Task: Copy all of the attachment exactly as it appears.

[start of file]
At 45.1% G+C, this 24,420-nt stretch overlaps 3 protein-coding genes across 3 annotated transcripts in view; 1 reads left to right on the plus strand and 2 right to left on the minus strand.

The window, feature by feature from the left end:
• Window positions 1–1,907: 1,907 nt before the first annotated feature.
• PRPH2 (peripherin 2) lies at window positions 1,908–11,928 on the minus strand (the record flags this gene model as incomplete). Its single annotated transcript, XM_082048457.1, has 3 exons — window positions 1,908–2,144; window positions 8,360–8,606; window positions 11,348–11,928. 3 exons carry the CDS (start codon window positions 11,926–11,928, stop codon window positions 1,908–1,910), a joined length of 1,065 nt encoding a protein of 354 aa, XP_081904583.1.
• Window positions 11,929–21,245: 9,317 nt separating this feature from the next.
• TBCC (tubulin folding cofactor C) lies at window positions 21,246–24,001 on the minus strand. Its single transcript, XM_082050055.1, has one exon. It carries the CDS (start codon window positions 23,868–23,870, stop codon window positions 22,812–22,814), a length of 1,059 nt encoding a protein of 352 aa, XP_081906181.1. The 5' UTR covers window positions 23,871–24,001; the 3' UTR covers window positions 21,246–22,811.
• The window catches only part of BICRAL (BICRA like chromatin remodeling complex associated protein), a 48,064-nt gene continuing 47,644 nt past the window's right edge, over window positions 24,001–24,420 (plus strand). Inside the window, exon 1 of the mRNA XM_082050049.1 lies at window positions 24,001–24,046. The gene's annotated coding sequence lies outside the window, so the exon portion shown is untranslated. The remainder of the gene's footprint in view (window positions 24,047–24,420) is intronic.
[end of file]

At 45.1% G+C, this 24,420-nt stretch overlaps 3 protein-coding genes across 3 annotated transcripts in view; 1 reads left to right on the plus strand and 2 right to left on the minus strand.

The window, feature by feature from the left end:
• Window positions 1–1,907: 1,907 nt before the first annotated feature.
• PRPH2 (peripherin 2) lies at window positions 1,908–11,928 on the minus strand (the record flags this gene model as incomplete). Its single annotated transcript, XM_082048457.1, has 3 exons — window positions 1,908–2,144; window positions 8,360–8,606; window positions 11,348–11,928. 3 exons carry the CDS (start codon window positions 11,926–11,928, stop codon window positions 1,908–1,910), a joined length of 1,065 nt encoding a protein of 354 aa, XP_081904583.1.
• Window positions 11,929–21,245: 9,317 nt separating this feature from the next.
• TBCC (tubulin folding cofactor C) lies at window positions 21,246–24,001 on the minus strand. Its single transcript, XM_082050055.1, has one exon. It carries the CDS (start codon window positions 23,868–23,870, stop codon window positions 22,812–22,814), a length of 1,059 nt encoding a protein of 352 aa, XP_081906181.1. The 5' UTR covers window positions 23,871–24,001; the 3' UTR covers window positions 21,246–22,811.
• The window catches only part of BICRAL (BICRA like chromatin remodeling complex associated protein), a 48,064-nt gene continuing 47,644 nt past the window's right edge, over window positions 24,001–24,420 (plus strand). Inside the window, exon 1 of the mRNA XM_082050049.1 lies at window positions 24,001–24,046. The gene's annotated coding sequence lies outside the window, so the exon portion shown is untranslated. The remainder of the gene's footprint in view (window positions 24,047–24,420) is intronic.